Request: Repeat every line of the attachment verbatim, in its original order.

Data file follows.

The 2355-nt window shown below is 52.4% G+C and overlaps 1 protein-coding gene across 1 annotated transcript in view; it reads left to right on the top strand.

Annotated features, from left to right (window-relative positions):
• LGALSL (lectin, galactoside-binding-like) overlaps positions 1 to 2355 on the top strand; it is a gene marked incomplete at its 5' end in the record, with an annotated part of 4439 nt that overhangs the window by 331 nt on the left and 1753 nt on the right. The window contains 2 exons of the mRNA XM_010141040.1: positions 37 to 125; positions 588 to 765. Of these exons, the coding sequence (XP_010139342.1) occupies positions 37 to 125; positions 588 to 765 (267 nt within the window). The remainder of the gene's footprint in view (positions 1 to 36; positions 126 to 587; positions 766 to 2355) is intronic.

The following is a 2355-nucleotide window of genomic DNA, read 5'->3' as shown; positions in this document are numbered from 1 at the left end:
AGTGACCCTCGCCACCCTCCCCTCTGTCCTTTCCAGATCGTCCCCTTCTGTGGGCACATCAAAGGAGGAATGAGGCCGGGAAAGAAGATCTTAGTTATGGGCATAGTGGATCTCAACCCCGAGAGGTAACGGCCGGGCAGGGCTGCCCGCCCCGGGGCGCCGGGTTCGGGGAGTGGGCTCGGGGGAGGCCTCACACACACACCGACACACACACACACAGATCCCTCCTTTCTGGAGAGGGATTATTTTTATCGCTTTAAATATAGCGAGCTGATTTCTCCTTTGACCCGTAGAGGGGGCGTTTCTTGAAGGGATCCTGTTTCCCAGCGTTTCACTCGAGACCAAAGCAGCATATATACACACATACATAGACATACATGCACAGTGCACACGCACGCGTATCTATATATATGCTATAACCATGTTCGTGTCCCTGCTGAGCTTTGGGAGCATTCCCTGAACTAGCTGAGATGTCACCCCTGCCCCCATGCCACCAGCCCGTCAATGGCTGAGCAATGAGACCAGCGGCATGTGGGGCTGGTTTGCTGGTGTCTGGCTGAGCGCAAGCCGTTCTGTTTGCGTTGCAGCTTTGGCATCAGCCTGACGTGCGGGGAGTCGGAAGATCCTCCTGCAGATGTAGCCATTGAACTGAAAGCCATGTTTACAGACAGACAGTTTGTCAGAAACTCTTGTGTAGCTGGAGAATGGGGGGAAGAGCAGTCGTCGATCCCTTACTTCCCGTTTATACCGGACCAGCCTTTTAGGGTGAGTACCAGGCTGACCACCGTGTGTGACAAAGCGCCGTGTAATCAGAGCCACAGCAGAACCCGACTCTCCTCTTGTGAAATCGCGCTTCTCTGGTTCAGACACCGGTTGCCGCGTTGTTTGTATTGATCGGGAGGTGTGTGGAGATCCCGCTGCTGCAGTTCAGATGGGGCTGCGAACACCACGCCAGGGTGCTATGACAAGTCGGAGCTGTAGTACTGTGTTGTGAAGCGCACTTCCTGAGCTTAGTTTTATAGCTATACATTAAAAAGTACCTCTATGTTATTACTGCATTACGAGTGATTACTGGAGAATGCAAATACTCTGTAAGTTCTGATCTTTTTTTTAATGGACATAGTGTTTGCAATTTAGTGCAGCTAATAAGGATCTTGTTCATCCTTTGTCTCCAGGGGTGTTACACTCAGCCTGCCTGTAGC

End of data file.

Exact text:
The 2355-nt window shown below is 52.4% G+C and overlaps 1 protein-coding gene across 1 annotated transcript in view; it reads left to right on the top strand.

Annotated features, from left to right (window-relative positions):
• LGALSL (lectin, galactoside-binding-like) overlaps positions 1 to 2355 on the top strand; it is a gene marked incomplete at its 5' end in the record, with an annotated part of 4439 nt that overhangs the window by 331 nt on the left and 1753 nt on the right. The window contains 2 exons of the mRNA XM_010141040.1: positions 37 to 125; positions 588 to 765. Of these exons, the coding sequence (XP_010139342.1) occupies positions 37 to 125; positions 588 to 765 (267 nt within the window). The remainder of the gene's footprint in view (positions 1 to 36; positions 126 to 587; positions 766 to 2355) is intronic.

The following is a 2355-nucleotide window of genomic DNA, read 5'->3' as shown; positions in this document are numbered from 1 at the left end:
AGTGACCCTCGCCACCCTCCCCTCTGTCCTTTCCAGATCGTCCCCTTCTGTGGGCACATCAAAGGAGGAATGAGGCCGGGAAAGAAGATCTTAGTTATGGGCATAGTGGATCTCAACCCCGAGAGGTAACGGCCGGGCAGGGCTGCCCGCCCCGGGGCGCCGGGTTCGGGGAGTGGGCTCGGGGGAGGCCTCACACACACACCGACACACACACACACAGATCCCTCCTTTCTGGAGAGGGATTATTTTTATCGCTTTAAATATAGCGAGCTGATTTCTCCTTTGACCCGTAGAGGGGGCGTTTCTTGAAGGGATCCTGTTTCCCAGCGTTTCACTCGAGACCAAAGCAGCATATATACACACATACATAGACATACATGCACAGTGCACACGCACGCGTATCTATATATATGCTATAACCATGTTCGTGTCCCTGCTGAGCTTTGGGAGCATTCCCTGAACTAGCTGAGATGTCACCCCTGCCCCCATGCCACCAGCCCGTCAATGGCTGAGCAATGAGACCAGCGGCATGTGGGGCTGGTTTGCTGGTGTCTGGCTGAGCGCAAGCCGTTCTGTTTGCGTTGCAGCTTTGGCATCAGCCTGACGTGCGGGGAGTCGGAAGATCCTCCTGCAGATGTAGCCATTGAACTGAAAGCCATGTTTACAGACAGACAGTTTGTCAGAAACTCTTGTGTAGCTGGAGAATGGGGGGAAGAGCAGTCGTCGATCCCTTACTTCCCGTTTATACCGGACCAGCCTTTTAGGGTGAGTACCAGGCTGACCACCGTGTGTGACAAAGCGCCGTGTAATCAGAGCCACAGCAGAACCCGACTCTCCTCTTGTGAAATCGCGCTTCTCTGGTTCAGACACCGGTTGCCGCGTTGTTTGTATTGATCGGGAGGTGTGTGGAGATCCCGCTGCTGCAGTTCAGATGGGGCTGCGAACACCACGCCAGGGTGCTATGACAAGTCGGAGCTGTAGTACTGTGTTGTGAAGCGCACTTCCTGAGCTTAGTTTTATAGCTATACATTAAAAAGTACCTCTATGTTATTACTGCATTACGAGTGATTACTGGAGAATGCAAATACTCTGTAAGTTCTGATCTTTTTTTTAATGGACATAGTGTTTGCAATTTAGTGCAGCTAATAAGGATCTTGTTCATCCTTTGTCTCCAGGGGTGTTACACTCAGCCTGCCTGTAGC